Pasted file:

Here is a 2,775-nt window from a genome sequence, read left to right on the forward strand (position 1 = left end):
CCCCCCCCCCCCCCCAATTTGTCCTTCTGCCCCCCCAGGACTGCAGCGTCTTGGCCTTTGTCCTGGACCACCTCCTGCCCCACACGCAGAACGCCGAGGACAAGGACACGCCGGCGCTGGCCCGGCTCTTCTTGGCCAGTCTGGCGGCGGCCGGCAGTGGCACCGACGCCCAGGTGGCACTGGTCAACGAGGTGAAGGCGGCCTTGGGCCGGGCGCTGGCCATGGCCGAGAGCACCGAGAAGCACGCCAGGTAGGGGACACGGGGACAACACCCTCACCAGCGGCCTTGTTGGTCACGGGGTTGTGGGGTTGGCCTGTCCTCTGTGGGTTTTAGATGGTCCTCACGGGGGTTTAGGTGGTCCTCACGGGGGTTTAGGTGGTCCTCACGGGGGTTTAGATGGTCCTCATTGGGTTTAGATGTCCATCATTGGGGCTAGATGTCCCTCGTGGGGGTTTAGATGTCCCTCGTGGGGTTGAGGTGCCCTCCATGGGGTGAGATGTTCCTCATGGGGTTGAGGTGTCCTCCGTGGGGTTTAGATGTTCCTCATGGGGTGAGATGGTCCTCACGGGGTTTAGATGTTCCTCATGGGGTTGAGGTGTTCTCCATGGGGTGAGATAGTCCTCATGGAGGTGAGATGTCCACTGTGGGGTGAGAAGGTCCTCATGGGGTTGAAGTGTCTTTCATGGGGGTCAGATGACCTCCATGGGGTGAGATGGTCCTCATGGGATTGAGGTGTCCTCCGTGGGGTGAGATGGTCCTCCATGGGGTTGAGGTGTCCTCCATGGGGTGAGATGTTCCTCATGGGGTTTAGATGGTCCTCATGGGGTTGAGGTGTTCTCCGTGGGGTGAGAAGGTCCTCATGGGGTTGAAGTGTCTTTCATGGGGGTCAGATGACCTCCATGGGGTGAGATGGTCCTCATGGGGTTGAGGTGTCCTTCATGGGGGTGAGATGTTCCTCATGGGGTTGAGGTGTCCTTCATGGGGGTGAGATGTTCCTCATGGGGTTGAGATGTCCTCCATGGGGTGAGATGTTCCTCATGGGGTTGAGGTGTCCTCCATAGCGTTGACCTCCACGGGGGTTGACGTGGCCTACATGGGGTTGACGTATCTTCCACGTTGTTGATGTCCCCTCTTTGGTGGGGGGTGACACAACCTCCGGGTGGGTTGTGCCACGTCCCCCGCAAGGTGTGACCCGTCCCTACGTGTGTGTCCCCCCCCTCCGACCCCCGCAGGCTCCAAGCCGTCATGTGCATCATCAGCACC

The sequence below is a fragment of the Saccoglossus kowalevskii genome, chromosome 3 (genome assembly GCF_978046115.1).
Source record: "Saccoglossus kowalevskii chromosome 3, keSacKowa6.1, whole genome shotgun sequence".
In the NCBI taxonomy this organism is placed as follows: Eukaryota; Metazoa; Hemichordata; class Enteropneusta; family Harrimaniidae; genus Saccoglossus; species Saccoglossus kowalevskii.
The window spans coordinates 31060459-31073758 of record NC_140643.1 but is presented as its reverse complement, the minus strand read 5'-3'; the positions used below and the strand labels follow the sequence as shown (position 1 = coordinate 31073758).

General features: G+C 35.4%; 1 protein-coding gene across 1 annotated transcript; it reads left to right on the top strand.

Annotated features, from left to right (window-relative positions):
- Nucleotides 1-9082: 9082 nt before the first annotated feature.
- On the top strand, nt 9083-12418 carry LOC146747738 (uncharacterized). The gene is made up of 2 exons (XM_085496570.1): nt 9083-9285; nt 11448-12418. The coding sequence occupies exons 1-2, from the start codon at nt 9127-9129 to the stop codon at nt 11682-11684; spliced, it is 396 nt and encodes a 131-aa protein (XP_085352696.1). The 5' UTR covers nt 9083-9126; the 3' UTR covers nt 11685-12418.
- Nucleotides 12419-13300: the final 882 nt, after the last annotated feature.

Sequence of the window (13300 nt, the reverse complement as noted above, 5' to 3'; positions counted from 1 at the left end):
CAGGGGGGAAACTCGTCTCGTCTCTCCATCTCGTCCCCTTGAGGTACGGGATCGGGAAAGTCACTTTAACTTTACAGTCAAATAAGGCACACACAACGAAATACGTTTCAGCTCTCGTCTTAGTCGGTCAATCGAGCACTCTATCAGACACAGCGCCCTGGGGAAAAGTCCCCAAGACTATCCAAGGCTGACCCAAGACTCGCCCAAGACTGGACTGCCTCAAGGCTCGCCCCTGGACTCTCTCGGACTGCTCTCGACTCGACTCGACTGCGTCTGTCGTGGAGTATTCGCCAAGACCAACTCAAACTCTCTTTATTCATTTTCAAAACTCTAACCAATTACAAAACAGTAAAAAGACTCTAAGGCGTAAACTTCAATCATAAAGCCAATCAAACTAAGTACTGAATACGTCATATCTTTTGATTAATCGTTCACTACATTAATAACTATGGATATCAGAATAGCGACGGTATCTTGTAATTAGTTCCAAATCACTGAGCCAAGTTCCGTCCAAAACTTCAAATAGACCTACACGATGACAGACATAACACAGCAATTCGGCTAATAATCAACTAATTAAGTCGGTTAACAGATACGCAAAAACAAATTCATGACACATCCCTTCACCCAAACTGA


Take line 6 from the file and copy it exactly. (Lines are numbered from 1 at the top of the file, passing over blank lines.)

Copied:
The window spans coordinates 31060459-31073758 of record NC_140643.1 but is presented as its reverse complement, the minus strand read 5'-3'; the positions used below and the strand labels follow the sequence as shown (position 1 = coordinate 31073758).